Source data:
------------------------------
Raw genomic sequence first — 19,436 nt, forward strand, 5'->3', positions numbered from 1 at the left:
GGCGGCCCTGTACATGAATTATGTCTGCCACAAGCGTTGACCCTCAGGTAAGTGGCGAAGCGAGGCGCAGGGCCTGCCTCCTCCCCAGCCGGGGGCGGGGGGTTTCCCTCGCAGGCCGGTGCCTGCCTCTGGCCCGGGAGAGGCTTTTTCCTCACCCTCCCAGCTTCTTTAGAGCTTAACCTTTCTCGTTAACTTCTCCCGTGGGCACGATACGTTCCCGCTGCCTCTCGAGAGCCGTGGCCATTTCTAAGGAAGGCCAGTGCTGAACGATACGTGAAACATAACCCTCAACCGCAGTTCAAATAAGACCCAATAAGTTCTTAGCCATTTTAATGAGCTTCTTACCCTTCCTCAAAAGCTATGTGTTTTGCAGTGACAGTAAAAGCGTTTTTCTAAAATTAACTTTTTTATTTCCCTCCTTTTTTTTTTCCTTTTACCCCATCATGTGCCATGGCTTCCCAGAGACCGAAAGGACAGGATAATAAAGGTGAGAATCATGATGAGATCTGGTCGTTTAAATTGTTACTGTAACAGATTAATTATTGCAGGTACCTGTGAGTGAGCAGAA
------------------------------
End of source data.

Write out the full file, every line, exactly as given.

Raw genomic sequence first — 19,436 nt, forward strand, 5'->3', positions numbered from 1 at the left:
GGCGGCCCTGTACATGAATTATGTCTGCCACAAGCGTTGACCCTCAGGTAAGTGGCGAAGCGAGGCGCAGGGCCTGCCTCCTCCCCAGCCGGGGGCGGGGGGTTTCCCTCGCAGGCCGGTGCCTGCCTCTGGCCCGGGAGAGGCTTTTTCCTCACCCTCCCAGCTTCTTTAGAGCTTAACCTTTCTCGTTAACTTCTCCCGTGGGCACGATACGTTCCCGCTGCCTCTCGAGAGCCGTGGCCATTTCTAAGGAAGGCCAGTGCTGAACGATACGTGAAACATAACCCTCAACCGCAGTTCAAATAAGACCCAATAAGTTCTTAGCCATTTTAATGAGCTTCTTACCCTTCCTCAAAAGCTATGTGTTTTGCAGTGACAGTAAAAGCGTTTTTCTAAAATTAACTTTTTTATTTCCCTCCTTTTTTTTTTCCTTTTACCCCATCATGTGCCATGGCTTCCCAGAGACCGAAAGGACAGGATAATAAAGGTGAGAATCATGATGAGATCTGGTCGTTTAAATTGTTACTGTAACAGATTAATTATTGCAGGTACCTGTGAGTGAGCAGAA